Gimme Five, April 14, 2022

Jack White, The Star-Spangled Banner, Comerica Park, Detroit, April 10

Few artists other than Jack White have the ability to make the most of opportunities, so when his new album Fear Of The Dawn came out last week, he typically had a whole host of tricks up his sleeve. The brashest turned out to be marrying his latest flame Olivia Jean of The Black Belles on stage in his hometown, Detroit, a move that now connects White to the likes of Sly Stone and Hank Williams who both tied the knot during concerts—not to mention Johnny Cash, who proposed to June Carter on stage in London, Ontario.

But it was White’s performance of the U.S. national anthem for the Detroit Tigers’ Opening Day game that was a reminder of his place as a quasi-caretaker of American culture. In choosing to play it on slide guitar, each note piercing the air and creating tension akin to watching a high-wire act, White echoed one of his primary inspirations, the Mississippi blues singer Eddie “Son” House, who spent his final years in Detroit after being silenced by throat cancer. House died in 1988 when White was 13, and it’s too tempting to believe a torch was passed that day.

Ironically, the new collection of previously unreleased 1964 Son House recordings, Forever On My Mind, was put together by White’s eternal rival, Dan Auerbach of The Black Keys.

Martha Wainwright, Stories I Might Regret Telling You: A Memoir (Random House Canada, 2022)

I first encountered Martha Wainwright in 1998 when her brother Rufus’s self-titled debut album was released and he played at the tiny Jane Bond Café in Waterloo. As the younger sibling, she seemed to be on the tour as her brother’s biggest cheerleader, and from that night I formed the opinion, obviously unfair in hindsight, that she was trapped in Rufus’s shadow. Martha has since proven her own worth as a formidable singer/songwriter, carrying on in the tradition of her parents, Loudon Wainwright III and Kate McGarrigle, but with her new memoir, she seems to have accepted a more natural position as the chronicler of her famously dysfunctional family.

That’s made clear at the outset of the book when she relates, matter-of-factly, how Loudon revealed to her that he’d pressured Kate to have an abortion, and then left the family mere months after Martha’s eventual birth. “I was surprised when Loudon told me this story, and it also hurt my feelings,” she writes with Joan Didion-esque restraint. “I had always felt a little out of place in the world, and knowing that I’d only just barely made the cut didn’t help matters any.”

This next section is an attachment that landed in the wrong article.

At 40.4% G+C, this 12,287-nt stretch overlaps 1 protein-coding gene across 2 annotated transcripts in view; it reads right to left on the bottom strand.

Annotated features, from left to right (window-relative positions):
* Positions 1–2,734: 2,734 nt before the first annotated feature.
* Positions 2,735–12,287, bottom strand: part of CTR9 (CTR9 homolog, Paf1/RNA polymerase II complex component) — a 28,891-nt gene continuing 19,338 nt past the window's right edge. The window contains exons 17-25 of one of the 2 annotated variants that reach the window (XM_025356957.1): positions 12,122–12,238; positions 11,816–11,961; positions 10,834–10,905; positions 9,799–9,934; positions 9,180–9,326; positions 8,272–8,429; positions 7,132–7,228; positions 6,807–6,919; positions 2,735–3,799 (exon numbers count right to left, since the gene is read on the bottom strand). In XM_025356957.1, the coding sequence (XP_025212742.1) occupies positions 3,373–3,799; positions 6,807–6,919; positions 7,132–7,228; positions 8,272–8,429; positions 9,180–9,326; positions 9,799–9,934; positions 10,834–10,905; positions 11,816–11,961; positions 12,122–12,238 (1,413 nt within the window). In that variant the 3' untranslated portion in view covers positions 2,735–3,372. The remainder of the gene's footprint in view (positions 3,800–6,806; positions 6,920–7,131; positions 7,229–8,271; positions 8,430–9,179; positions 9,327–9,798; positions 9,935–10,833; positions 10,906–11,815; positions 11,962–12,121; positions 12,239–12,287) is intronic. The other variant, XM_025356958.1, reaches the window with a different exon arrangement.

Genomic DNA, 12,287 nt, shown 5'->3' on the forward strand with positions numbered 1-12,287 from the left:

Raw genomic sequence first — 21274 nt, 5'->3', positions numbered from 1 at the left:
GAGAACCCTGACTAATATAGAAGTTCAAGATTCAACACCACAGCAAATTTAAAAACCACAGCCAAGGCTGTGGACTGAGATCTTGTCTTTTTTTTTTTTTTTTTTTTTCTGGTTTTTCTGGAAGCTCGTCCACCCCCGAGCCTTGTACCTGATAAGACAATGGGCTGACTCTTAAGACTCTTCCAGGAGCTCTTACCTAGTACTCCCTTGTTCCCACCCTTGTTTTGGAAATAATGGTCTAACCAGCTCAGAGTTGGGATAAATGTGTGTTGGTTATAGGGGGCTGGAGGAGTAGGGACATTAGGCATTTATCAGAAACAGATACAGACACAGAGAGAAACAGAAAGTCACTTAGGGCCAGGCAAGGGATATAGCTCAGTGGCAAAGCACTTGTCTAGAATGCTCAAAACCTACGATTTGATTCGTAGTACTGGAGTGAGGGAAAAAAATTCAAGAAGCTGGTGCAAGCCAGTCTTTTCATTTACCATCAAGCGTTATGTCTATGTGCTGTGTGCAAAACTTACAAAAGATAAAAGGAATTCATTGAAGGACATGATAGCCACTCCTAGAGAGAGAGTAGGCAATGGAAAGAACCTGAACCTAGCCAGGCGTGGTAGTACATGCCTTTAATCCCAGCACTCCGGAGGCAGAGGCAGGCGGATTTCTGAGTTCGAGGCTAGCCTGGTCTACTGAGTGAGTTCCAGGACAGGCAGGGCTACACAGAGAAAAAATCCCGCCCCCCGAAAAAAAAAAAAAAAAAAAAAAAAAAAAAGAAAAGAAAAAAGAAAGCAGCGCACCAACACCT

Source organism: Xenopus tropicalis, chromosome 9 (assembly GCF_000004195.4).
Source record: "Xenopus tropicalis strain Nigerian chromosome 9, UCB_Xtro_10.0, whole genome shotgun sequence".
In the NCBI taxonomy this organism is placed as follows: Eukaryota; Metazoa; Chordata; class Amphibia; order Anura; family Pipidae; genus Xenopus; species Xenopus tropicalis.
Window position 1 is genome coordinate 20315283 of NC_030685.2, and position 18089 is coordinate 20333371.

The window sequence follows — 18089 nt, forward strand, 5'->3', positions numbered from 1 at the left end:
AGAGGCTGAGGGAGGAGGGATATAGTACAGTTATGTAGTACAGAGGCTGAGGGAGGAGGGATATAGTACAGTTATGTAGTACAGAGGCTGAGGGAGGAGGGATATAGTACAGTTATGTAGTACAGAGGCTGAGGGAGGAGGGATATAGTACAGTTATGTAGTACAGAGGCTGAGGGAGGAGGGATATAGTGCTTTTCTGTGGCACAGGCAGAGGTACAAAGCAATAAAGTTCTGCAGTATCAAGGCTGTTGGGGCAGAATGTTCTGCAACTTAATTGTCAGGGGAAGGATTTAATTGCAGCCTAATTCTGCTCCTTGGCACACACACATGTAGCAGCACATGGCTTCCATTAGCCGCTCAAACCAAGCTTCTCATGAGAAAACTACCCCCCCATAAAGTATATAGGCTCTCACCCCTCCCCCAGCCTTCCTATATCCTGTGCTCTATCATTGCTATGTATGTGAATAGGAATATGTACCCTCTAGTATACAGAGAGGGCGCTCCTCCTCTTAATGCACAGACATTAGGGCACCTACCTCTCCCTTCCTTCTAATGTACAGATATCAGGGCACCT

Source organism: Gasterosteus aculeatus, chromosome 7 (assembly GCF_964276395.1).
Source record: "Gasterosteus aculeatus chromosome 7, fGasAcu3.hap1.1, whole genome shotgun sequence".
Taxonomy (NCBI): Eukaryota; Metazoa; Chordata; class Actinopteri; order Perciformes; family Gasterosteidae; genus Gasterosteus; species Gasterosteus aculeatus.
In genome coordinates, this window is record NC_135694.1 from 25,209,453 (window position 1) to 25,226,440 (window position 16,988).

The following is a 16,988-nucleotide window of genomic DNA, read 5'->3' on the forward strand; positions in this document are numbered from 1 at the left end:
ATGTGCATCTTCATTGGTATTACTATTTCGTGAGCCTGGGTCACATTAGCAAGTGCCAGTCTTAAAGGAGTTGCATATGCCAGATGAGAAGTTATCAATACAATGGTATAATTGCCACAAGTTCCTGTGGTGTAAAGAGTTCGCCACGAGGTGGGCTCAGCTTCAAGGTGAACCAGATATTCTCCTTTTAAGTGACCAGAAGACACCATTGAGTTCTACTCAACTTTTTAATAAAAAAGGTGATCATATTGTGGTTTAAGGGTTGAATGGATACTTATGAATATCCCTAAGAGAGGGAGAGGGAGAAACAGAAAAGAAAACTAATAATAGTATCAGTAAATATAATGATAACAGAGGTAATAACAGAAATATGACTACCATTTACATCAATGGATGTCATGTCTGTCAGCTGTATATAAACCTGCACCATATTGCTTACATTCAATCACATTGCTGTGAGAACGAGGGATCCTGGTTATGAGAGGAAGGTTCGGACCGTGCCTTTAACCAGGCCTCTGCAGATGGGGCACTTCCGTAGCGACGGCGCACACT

Having such a start in life should entitle anyone to a pass in terms of how far they’re willing to go to expose their emotional scars. The Wainwright-McGarrigle musical legacy has in large measure been built on that premise, and Martha’s book can now serve as a suitable primer for the uninitiated.

  

Wreckless Eric, Whole Wide World (Stiff Records, 1977)

I got my first TV in over a decade when I moved recently, and turning it on felt almost like coming out of a coma. Familiar faces had aged, naturally, but what surprised me most is how engaged I was with commercials. One currently in heavy rotation is the ad for the Expedia travel site, featuring Ewan McGregor doing a middle-aged update of his Trainspotting role, imploring us to focus on the non-material things in life. The soundtrack is Wreckless Eric’s 1977 semi-hit Whole Wide World, a song that for some reason slipped by me this entire time, but I hear now as the perfect marriage of punk and post-Beatle British garage rock. Lyrically though, Eric’s quest to find his soul mate who “probably lives in Tahiti,” is classic young male angst that can be traced back through The Coasters’ Searchin’ to Robert Johnson wailing on Dust My Broom, “If I can’t find her in West Helena, she must be in East Monroe, I know.” I’ve since discovered that Whole Wide World has been covered many times, but leave it to a television commercial to breathe new life into it. I wonder what Mark Renton would think of that?

Tami Neilson, Beyond The Stars (feat. Willie Nelson) (Outside Music, 2022)

Tami Neilson’s retro leanings have always a double-edged sword in terms of gaining mainstream acceptance. On one hand, her explosive personality and equally powerful voice is always the right formula for an instant party. On the other hand, it’s easy to get distracted by how everything about her is larger than life. Although it would be a shame for her to abandon that persona altogether, it’s heartening that this first single from Neilson’s upcoming fifth album Kingmaker is all about her voice, and the ease with which it blends with one of the most recognizable in music history.

The string-drenched Beyond The Stars is just as much a tribute to Willie—the unmistakable sound of his acoustic guitar should be a genre unto itself—and continues a resurgent trend in the kind of soaring ballads of the early 1960s that singers such as Roy Orbison and Conway Twitty seemed to challenge each other to pull off. Is it a reflection of a turn toward a more (small c) conservative society? Possibly, but as a response to an endless barrage of mechanically produced country music, Beyond The Stars offers a bottomless well of emotion.

Ben Sures, No One Will Remember You (Independent, 2022)

From his album The Story That Lived Here, a collection of songs that describe the end of the world in the gentlest possible way, this track may be the veteran Edmonton troubadour’s crowning achievement. One of folk music’s cornerstones is earnestness, and how much of that you’re able to take generally defines your relationship to the genre. There is nothing earnest about No One Will Remember You, and that’s comforting. Without any shred of malice, Sures lays out a fundamental truth, which is really what folk music has been, and should always be about.

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